CARTER, AMON GARY, JR.
CARTER, AMON GARY, JR. (1919–1982). Amon Gary Carter, Jr., publisher, civic leader, and philanthropist, son of Amon G. and Nenetta (Burton) Carter, was born in Fort Worth, Texas, on December 23, 1919. As a youth he sold newspapers on a corner in downtown Fort Worth. During his teens he worked in the summers as a copy boy, staff photographer, and advertising salesman for the Fort Worth Star-Telegram. He graduated from Culver Military Academy in Culver, Indiana, in 1938. He served in the army during World War II and was captured by German forces in North Africa in 1943. He subsequently spent twenty-seven months as a prisoner of war near Szubin, Poland, where he published a clandestine camp newspaper and established an unofficial pipeline for packages from home.
After the war, Carter attended the University of Texas and graduated in June 1946. He was appointed treasurer of the Star-Telegram and in 1952 became president of its parent corporation, Carter Publications, Incorporated. In 1955 he succeeded his father as publisher of the Star-Telegram, a position he held until his death. He influenced the move of American Airlines (see AMR CORPORATION) from New York City to Fort Worth. As its second largest stockholder, he also brought the Texas Rangersqv baseball team to the area. His long list of civic activities included service on the boards of the Texas Sports Hall of Fame Foundation, the Amon Carter Museum, the West Texas Chamber of Commerce, and Texas Christian University.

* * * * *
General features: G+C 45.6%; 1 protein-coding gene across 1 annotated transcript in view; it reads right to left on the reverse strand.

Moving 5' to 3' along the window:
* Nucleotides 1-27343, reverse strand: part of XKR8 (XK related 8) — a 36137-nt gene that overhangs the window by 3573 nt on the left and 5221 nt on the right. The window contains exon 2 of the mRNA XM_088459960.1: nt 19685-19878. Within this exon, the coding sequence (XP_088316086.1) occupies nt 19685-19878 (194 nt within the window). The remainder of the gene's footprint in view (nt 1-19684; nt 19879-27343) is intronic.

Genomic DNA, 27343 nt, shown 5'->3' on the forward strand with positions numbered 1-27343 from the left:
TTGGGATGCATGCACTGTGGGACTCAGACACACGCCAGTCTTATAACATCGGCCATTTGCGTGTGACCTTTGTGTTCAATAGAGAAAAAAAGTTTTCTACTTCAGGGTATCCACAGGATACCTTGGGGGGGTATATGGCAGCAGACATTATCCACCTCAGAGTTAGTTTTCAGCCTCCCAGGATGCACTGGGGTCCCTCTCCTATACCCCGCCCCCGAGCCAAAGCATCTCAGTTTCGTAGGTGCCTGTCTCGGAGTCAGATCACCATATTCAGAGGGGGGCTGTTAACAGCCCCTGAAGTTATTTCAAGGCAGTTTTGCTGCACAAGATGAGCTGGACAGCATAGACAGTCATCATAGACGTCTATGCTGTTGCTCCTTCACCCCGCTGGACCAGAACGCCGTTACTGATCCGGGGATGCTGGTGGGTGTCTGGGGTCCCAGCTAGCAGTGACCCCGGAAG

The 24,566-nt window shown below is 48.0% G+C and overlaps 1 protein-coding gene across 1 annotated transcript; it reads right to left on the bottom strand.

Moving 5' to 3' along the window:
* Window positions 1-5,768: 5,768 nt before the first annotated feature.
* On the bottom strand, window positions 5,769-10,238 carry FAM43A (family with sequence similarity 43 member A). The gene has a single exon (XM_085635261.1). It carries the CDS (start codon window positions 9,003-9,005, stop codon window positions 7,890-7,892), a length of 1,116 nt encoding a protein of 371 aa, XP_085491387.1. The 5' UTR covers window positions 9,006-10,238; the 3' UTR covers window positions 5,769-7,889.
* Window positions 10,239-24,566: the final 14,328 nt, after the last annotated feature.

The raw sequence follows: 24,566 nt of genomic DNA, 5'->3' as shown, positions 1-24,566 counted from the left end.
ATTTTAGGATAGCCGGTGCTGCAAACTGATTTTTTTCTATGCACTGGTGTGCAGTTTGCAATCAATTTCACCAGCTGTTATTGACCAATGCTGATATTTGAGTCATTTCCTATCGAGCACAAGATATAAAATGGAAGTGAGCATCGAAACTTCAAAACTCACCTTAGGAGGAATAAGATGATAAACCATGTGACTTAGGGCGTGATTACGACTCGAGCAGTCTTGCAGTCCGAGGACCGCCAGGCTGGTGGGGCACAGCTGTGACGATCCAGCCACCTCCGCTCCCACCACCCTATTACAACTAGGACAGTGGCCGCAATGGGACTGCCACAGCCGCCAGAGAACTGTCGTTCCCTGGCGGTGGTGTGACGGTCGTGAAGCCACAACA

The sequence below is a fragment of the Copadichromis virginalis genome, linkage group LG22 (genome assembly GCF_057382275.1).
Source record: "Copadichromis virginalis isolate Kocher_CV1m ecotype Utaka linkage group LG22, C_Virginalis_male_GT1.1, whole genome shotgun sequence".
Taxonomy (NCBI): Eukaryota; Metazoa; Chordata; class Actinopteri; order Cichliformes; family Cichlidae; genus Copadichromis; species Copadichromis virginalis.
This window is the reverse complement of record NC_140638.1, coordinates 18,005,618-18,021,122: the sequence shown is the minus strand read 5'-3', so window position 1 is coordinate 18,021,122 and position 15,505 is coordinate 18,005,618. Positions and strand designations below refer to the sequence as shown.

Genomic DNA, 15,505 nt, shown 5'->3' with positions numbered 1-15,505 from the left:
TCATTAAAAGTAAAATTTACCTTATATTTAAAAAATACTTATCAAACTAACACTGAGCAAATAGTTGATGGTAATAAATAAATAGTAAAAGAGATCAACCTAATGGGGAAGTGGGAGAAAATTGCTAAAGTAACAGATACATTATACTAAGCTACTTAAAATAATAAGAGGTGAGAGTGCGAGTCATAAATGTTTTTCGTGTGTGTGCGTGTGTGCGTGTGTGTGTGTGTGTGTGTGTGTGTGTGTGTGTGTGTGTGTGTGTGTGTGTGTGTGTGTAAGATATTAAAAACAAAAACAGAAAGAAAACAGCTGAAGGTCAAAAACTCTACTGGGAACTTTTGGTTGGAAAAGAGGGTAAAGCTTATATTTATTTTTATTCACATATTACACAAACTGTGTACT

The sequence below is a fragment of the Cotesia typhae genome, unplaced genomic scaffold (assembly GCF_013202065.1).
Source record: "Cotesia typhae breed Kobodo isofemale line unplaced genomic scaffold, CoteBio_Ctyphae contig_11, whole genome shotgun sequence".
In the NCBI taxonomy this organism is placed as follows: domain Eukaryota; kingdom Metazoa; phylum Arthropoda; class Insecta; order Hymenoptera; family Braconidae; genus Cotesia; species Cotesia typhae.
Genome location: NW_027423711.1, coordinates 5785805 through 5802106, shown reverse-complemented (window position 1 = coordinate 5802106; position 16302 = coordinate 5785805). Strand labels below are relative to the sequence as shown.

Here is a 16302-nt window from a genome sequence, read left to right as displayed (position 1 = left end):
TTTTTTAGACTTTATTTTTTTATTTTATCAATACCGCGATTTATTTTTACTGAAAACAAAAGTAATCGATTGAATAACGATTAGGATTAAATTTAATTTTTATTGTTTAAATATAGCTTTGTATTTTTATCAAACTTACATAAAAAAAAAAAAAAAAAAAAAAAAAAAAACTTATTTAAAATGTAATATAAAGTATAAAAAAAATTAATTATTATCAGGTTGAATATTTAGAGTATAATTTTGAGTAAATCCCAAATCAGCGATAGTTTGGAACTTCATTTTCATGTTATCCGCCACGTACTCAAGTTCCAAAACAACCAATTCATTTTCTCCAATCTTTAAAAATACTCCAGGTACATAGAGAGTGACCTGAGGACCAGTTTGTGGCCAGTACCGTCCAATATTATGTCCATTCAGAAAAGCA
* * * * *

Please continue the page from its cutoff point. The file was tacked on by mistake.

From 1955 until his death, Carter was the president of the Amon G. Carter Foundation and oversaw the distribution of over $60 million to charitable and cultural organizations. His many honors included the B'nai B'rith Gold Medallion and the Boy Scouts' Silver Beaver Award. He was a renowned collector who built one of the largest coin collections in the country. He also helped found the International Paper Money Society and was appointed to the United States Assay Commission. He was a member of the First United Methodist Church and an independent Democrat who supported political leaders regardless of party. Carter and his wife, George Ann (Brown), had a daughter and two sons. He died in Dallas of a heart attack on July 24, 1982.
Jerry Flemmons, Amon: The Life of Amon Carter, Sr., of Texas (Austin: Jenkins, 1978). Fort Worth Star-Telegram, July 25, 26, 27, 1982, August 25, 26, 1983.
The following, adapted from the Chicago Manual of Style, 15th edition, is the preferred citation for this article.Patrick Norris, "CARTER, AMON GARY, JR.," Handbook of Texas Online (http://www.tshaonline.org/handbook/online/articles/fcaaj), accessed May 22, 2013. Published by the Texas State Historical Association.